How would you test a marketplace Startup idea at zero cost ?

Olu
4 replies
I failed when I tried to build a marketplace Startup a few years ago, so this one is close to my heart. The good thing was that I learnt so much from the experience. Whilst my obsession now is about making sure that I share my knowledge with everyone, I'm also curious about how you've been able to solve this riddle. There are several playbooks on building marketplaces, you can offer one-side of the market a service, and this could be anything from building a community to sharing a monthly newsletter (somewhat ubiquitous now). So if I were to do it again today, I'd start by finding one thing that both sides of the market wanted and help them to achieve this whilst building a community, with zero tech :) How would you do it today in 6 months and what would be your biggest challenge?

Replies

Ondrej Dobias
Usetiful co-founder
Hi @oluadedeji, are you trying to test your riskiest assumptions or are you looking to explore on the needs of the user groups? These are two very distinct scenarios and different approach could be taken. Having launched few marketplaces in a specific niche (Fashion), I suspect that your chosen market will influence your methods a lot.
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Olu
👋 Founder @ Prelo | Growth App 🚀
Hey @ondrej_dobias1 thanks for your question. Extremely insightful. The former of the two. testing a risky assumption. I'm keen to get tech founders to understand how to collide their ideas with reality as quickly as possible without building tech. You are right though, a marketplace where there's a need to be visually stimulated by the product would require a medium like instagram, somewhere to see and comment on the aesthetics of the product
Alexander Moen
McSmartyPants.com Customer Eval + AI = $
I can only offer you my failed experience and compare it to what I'm doing with my current startup I launched on here today. Marketplaces are one of those things that really build off the community that is available at any given moment. As a new startup, that community is probably zero. Probably the biggest thing that you have to keep in mind is that potential customers are looking for social signals all over the place for whether your company/marketplace/etc is worth engaging with. If you launch a community and it's not packed and vibrant (which is virtually impossible with a startup with zero budget), that is a subconscious signal that it is not wanted (which isn't necessarily the case- you're just new). Being social animals, having that outside validation is important. In the past, I've had failed marketplace/platform launches that I attribute to this. Now, I'm taking a different approach. I'm building up the social signals of one social media platform at a time and building my email list. Then and only then will I attempt to build a public community when I'm sure that I have the private demand built up to make it work. For an example, you can check out my LinkedIn company page that got the most initial focus: https://www.linkedin.com/company... My goal was to get 1,000 followers pre-launch, and I did. On LinkedIn, that seemed to be a very strong number for companies of any size, as most companies do not get follows and views. I, however, am lucky enough to now regularly get 5k+ views per post. It is also the social media platform that I am strongest at. I focused on it and am ignoring others, such as Facebook or Instagram or Twitter because I'm weaker there. To build a community I don't want to be everywhere- I want to be super strong in a handful of areas and I started where I already had personal momentum that could carry over. My next steps are to build my YouTube channel (which is at square one) because that's where I'll have lots of visuals for my business placed, but also my email list. That way, when people are watching my onboarding or explanatory videos they can feel safer seeing 1000+ views per video there and a 1000+ subscriber count. Then, before I launch a more public forum where users can interact with each other, I'll be able to gauge things better based on my email list. If I ask a question, how many people respond? How many people are sharing or replying in general? Those will be the types of markers I will use to ensure that the private demand is ready to spill over into the public sphere, where it will certainly impact the social signals I mentioned before. At least, that's the plan and the reasoning behind it. So, to summarize: what are you good at and what can you build as stepping stones to a full-blown marketplace? That'll probably get you further on a bootstrapped budget. Hope that was helpful.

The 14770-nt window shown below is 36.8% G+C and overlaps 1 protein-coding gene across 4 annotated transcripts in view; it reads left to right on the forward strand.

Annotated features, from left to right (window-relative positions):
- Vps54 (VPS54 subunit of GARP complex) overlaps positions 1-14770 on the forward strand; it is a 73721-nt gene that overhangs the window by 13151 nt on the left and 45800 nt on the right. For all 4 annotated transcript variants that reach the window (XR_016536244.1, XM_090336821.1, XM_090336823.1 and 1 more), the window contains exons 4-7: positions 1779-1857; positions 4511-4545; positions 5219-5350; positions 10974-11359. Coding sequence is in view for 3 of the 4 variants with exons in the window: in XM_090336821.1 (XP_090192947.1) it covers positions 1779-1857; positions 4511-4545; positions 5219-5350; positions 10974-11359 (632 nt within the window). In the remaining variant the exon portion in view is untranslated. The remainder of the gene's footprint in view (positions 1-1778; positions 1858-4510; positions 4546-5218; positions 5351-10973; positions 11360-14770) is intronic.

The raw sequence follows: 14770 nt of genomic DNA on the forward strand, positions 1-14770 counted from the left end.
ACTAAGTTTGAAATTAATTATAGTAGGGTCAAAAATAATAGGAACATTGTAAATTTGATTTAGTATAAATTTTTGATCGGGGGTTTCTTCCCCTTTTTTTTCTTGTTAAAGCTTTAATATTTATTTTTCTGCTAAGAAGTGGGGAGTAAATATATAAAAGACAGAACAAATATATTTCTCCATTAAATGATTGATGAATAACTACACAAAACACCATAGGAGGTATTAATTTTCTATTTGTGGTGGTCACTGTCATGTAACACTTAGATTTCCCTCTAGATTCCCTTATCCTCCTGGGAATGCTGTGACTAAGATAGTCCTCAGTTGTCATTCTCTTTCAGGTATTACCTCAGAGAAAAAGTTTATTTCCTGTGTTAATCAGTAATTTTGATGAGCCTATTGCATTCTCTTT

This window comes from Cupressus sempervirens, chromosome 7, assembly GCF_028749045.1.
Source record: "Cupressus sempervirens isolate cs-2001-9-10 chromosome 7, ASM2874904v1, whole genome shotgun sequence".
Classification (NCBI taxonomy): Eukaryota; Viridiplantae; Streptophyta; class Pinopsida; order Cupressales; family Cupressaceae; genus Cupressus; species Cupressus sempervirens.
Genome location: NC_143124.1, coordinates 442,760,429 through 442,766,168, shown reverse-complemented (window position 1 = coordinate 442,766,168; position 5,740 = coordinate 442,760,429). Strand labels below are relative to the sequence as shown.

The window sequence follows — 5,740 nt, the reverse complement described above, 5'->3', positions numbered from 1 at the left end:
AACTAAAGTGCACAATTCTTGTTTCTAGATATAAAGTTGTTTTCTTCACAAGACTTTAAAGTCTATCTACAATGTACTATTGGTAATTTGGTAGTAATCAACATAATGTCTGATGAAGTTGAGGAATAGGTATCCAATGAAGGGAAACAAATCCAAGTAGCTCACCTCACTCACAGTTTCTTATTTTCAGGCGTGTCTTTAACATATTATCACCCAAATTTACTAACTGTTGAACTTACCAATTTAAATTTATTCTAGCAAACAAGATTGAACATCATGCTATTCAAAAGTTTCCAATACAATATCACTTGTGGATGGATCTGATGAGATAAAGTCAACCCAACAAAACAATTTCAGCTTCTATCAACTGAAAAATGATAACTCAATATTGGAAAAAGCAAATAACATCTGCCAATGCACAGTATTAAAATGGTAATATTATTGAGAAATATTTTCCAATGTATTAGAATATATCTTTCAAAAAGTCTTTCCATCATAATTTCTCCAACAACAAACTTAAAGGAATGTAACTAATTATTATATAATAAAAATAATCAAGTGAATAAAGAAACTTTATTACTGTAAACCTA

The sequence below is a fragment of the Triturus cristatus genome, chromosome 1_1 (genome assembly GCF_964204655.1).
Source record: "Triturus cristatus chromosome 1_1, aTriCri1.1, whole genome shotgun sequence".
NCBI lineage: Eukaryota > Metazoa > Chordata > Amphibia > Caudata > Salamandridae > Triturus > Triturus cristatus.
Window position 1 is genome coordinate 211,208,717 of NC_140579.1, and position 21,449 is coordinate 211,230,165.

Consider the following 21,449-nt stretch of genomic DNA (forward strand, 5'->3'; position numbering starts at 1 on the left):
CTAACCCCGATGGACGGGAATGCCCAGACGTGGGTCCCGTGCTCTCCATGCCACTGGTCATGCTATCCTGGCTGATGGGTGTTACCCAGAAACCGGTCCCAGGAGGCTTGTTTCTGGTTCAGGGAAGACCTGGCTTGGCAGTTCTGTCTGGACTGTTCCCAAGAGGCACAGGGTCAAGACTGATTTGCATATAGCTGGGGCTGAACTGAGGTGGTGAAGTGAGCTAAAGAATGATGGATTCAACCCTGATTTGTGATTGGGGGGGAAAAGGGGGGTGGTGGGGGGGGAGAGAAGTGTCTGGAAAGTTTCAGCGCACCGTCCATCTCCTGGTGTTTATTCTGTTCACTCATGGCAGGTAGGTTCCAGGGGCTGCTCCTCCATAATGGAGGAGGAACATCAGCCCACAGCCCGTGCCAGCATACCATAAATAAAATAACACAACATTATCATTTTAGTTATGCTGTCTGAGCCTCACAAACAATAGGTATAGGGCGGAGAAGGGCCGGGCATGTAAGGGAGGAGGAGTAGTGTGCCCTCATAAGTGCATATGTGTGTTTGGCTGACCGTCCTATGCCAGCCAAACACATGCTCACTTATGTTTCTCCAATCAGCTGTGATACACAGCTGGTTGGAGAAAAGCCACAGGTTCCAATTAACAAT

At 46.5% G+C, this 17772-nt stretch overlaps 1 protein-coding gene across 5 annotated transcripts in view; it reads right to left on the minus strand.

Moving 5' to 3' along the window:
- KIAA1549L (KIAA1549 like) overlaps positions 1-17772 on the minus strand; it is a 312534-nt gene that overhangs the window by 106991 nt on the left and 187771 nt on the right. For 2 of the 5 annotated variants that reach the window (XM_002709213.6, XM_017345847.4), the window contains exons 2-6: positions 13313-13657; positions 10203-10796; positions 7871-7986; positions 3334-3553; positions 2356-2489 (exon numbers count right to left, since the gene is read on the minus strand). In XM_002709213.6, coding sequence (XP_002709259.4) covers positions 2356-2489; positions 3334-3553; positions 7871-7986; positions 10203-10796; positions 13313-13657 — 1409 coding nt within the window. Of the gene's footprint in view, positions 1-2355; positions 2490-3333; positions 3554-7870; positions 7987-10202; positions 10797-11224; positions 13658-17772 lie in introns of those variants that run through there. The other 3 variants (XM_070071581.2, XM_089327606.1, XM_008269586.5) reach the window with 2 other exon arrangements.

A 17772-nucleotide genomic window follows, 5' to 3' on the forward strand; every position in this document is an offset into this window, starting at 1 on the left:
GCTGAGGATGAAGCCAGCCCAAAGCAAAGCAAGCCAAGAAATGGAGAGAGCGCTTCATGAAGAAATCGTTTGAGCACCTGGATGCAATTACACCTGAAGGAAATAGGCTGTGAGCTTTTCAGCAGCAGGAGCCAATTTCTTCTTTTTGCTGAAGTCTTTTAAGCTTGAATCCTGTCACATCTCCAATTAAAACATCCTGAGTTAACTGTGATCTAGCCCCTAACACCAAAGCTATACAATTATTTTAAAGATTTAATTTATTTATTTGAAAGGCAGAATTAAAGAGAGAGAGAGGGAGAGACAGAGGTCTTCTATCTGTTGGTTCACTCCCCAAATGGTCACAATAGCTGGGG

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Olu
👋 Founder @ Prelo | Growth App 🚀
@alexander_moen This has been extremely helpful and I had to read it a few times. Thank you so much. PS. I do like your direct approach with asking people EXACTLY what they've done to generate traction and/or interest. It just removes the fluff :)
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